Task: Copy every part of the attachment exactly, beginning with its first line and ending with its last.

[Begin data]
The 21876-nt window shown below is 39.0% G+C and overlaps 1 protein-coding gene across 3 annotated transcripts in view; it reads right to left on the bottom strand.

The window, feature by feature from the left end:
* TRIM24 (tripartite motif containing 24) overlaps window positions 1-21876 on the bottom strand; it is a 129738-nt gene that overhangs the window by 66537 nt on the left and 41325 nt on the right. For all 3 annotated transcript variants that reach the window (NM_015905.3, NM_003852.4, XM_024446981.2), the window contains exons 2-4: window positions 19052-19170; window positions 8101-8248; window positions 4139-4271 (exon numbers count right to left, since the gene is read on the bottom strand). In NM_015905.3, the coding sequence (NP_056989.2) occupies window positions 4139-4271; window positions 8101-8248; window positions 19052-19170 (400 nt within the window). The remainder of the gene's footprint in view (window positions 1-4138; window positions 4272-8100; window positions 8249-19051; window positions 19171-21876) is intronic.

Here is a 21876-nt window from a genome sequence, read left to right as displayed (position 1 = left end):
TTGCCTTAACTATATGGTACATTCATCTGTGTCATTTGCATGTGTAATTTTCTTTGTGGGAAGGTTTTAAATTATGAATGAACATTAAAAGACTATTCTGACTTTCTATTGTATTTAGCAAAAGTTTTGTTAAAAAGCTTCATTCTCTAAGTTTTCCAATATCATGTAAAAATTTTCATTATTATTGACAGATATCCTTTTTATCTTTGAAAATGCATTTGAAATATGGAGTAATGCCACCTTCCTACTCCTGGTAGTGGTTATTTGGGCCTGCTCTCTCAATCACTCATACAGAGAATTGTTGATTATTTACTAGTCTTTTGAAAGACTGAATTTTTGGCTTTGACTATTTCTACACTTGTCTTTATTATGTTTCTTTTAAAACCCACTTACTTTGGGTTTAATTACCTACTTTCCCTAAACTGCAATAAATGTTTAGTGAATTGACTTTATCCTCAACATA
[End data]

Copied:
The 21876-nt window shown below is 39.0% G+C and overlaps 1 protein-coding gene across 3 annotated transcripts in view; it reads right to left on the bottom strand.

The window, feature by feature from the left end:
* TRIM24 (tripartite motif containing 24) overlaps window positions 1-21876 on the bottom strand; it is a 129738-nt gene that overhangs the window by 66537 nt on the left and 41325 nt on the right. For all 3 annotated transcript variants that reach the window (NM_015905.3, NM_003852.4, XM_024446981.2), the window contains exons 2-4: window positions 19052-19170; window positions 8101-8248; window positions 4139-4271 (exon numbers count right to left, since the gene is read on the bottom strand). In NM_015905.3, the coding sequence (NP_056989.2) occupies window positions 4139-4271; window positions 8101-8248; window positions 19052-19170 (400 nt within the window). The remainder of the gene's footprint in view (window positions 1-4138; window positions 4272-8100; window positions 8249-19051; window positions 19171-21876) is intronic.

Here is a 21876-nt window from a genome sequence, read left to right as displayed (position 1 = left end):
TTGCCTTAACTATATGGTACATTCATCTGTGTCATTTGCATGTGTAATTTTCTTTGTGGGAAGGTTTTAAATTATGAATGAACATTAAAAGACTATTCTGACTTTCTATTGTATTTAGCAAAAGTTTTGTTAAAAAGCTTCATTCTCTAAGTTTTCCAATATCATGTAAAAATTTTCATTATTATTGACAGATATCCTTTTTATCTTTGAAAATGCATTTGAAATATGGAGTAATGCCACCTTCCTACTCCTGGTAGTGGTTATTTGGGCCTGCTCTCTCAATCACTCATACAGAGAATTGTTGATTATTTACTAGTCTTTTGAAAGACTGAATTTTTGGCTTTGACTATTTCTACACTTGTCTTTATTATGTTTCTTTTAAAACCCACTTACTTTGGGTTTAATTACCTACTTTCCCTAAACTGCAATAAATGTTTAGTGAATTGACTTTATCCTCAACATA